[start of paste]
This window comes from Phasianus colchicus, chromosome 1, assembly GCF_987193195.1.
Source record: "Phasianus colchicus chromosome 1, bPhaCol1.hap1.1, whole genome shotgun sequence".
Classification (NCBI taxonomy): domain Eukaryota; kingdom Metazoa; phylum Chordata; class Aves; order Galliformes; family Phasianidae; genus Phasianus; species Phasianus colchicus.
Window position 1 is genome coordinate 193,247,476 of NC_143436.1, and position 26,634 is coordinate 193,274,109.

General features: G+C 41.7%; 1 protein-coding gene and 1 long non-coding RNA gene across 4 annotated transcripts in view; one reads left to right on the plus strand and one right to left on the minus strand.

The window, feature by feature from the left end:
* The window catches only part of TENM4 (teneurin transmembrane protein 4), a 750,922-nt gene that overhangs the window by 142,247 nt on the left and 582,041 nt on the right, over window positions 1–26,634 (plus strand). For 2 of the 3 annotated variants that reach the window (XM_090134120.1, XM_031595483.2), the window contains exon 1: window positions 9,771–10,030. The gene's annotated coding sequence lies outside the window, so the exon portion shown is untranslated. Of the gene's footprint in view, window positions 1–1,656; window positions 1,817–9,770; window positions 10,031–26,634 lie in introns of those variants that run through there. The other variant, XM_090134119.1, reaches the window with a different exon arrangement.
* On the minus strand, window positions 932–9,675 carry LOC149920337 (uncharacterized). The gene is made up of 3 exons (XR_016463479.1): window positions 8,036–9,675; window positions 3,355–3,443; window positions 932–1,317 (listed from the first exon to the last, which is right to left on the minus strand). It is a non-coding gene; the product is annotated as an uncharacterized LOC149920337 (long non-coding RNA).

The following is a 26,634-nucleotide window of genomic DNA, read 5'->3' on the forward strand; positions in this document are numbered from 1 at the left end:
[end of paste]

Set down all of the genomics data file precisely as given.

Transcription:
This window comes from Phasianus colchicus, chromosome 1, assembly GCF_987193195.1.
Source record: "Phasianus colchicus chromosome 1, bPhaCol1.hap1.1, whole genome shotgun sequence".
Classification (NCBI taxonomy): domain Eukaryota; kingdom Metazoa; phylum Chordata; class Aves; order Galliformes; family Phasianidae; genus Phasianus; species Phasianus colchicus.
Window position 1 is genome coordinate 193,247,476 of NC_143436.1, and position 26,634 is coordinate 193,274,109.

General features: G+C 41.7%; 1 protein-coding gene and 1 long non-coding RNA gene across 4 annotated transcripts in view; one reads left to right on the plus strand and one right to left on the minus strand.

The window, feature by feature from the left end:
* The window catches only part of TENM4 (teneurin transmembrane protein 4), a 750,922-nt gene that overhangs the window by 142,247 nt on the left and 582,041 nt on the right, over window positions 1–26,634 (plus strand). For 2 of the 3 annotated variants that reach the window (XM_090134120.1, XM_031595483.2), the window contains exon 1: window positions 9,771–10,030. The gene's annotated coding sequence lies outside the window, so the exon portion shown is untranslated. Of the gene's footprint in view, window positions 1–1,656; window positions 1,817–9,770; window positions 10,031–26,634 lie in introns of those variants that run through there. The other variant, XM_090134119.1, reaches the window with a different exon arrangement.
* On the minus strand, window positions 932–9,675 carry LOC149920337 (uncharacterized). The gene is made up of 3 exons (XR_016463479.1): window positions 8,036–9,675; window positions 3,355–3,443; window positions 932–1,317 (listed from the first exon to the last, which is right to left on the minus strand). It is a non-coding gene; the product is annotated as an uncharacterized LOC149920337 (long non-coding RNA).

The following is a 26,634-nucleotide window of genomic DNA, read 5'->3' on the forward strand; positions in this document are numbered from 1 at the left end: